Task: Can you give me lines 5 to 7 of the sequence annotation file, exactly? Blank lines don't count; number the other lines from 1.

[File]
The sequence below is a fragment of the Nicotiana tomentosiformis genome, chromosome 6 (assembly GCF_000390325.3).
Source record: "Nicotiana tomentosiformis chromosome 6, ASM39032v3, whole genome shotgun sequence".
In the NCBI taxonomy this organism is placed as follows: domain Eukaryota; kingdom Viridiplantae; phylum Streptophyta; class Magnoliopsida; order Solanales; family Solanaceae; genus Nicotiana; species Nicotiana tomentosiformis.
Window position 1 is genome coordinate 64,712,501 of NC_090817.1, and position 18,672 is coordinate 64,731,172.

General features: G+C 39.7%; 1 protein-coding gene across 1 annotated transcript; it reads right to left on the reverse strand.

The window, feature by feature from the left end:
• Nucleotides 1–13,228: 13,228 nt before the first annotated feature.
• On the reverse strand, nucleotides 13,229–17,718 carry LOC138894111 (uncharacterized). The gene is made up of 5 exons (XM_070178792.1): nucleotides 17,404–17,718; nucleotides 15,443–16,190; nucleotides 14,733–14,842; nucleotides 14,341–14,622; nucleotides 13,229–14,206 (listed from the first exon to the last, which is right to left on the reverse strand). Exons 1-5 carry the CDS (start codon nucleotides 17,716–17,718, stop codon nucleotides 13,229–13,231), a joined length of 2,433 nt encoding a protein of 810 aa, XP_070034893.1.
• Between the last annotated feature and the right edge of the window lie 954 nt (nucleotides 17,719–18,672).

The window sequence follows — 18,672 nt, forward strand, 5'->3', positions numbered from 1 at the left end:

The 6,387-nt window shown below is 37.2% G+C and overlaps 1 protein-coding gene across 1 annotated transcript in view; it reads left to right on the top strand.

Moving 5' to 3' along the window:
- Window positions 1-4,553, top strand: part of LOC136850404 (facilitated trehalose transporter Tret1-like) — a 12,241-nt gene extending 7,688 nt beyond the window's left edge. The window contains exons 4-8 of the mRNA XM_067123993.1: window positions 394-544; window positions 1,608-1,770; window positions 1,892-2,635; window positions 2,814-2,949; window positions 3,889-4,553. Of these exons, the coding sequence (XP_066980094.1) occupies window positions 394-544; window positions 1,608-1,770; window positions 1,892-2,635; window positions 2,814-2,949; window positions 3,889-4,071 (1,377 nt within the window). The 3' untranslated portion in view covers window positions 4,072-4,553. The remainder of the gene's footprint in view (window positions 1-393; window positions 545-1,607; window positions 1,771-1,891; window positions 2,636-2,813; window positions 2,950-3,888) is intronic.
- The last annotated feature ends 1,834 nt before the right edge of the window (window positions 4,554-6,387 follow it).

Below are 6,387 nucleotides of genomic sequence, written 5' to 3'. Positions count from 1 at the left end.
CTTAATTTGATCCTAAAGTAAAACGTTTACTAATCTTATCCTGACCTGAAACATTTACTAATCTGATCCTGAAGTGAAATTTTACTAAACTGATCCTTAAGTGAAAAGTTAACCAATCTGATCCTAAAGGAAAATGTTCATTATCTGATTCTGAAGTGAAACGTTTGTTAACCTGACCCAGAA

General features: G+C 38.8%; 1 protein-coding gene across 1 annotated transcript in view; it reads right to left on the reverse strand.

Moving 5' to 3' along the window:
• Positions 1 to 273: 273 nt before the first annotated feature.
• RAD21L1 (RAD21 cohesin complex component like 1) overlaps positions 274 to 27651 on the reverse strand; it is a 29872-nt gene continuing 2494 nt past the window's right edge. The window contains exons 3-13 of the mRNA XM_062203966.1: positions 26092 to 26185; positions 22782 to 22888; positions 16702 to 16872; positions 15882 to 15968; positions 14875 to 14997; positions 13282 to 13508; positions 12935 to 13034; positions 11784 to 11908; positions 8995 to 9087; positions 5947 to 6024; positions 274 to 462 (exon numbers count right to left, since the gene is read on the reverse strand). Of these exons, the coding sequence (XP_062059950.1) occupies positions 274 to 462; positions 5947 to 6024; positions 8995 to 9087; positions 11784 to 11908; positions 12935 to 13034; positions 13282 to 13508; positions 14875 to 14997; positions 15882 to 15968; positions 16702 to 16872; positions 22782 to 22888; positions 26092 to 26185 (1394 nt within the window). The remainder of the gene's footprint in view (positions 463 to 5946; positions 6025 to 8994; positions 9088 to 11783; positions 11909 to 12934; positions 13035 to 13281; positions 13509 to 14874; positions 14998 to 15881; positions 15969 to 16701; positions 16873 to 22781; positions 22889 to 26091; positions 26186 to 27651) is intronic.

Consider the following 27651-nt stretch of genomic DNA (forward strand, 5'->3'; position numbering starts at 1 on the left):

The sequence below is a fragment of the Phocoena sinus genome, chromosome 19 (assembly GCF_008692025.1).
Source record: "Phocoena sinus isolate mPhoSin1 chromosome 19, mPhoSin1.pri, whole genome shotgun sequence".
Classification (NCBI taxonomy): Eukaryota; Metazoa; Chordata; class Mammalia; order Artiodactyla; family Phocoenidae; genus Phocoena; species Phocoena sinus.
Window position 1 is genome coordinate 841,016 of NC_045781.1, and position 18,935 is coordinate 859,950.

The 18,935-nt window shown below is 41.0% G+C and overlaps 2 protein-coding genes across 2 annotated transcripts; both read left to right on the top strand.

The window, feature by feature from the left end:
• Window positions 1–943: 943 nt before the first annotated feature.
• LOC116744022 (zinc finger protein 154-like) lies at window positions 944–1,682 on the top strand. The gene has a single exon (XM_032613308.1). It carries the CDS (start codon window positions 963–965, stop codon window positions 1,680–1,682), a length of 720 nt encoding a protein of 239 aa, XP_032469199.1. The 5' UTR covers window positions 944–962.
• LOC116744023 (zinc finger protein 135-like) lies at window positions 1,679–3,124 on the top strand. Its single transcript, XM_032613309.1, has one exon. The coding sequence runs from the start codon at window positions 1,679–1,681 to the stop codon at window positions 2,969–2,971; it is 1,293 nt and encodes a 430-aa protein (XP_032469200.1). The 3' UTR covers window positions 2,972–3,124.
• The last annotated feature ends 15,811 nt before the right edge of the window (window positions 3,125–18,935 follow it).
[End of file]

General features: G+C 39.7%; 1 protein-coding gene across 1 annotated transcript; it reads right to left on the reverse strand.

The window, feature by feature from the left end:
• Nucleotides 1–13,228: 13,228 nt before the first annotated feature.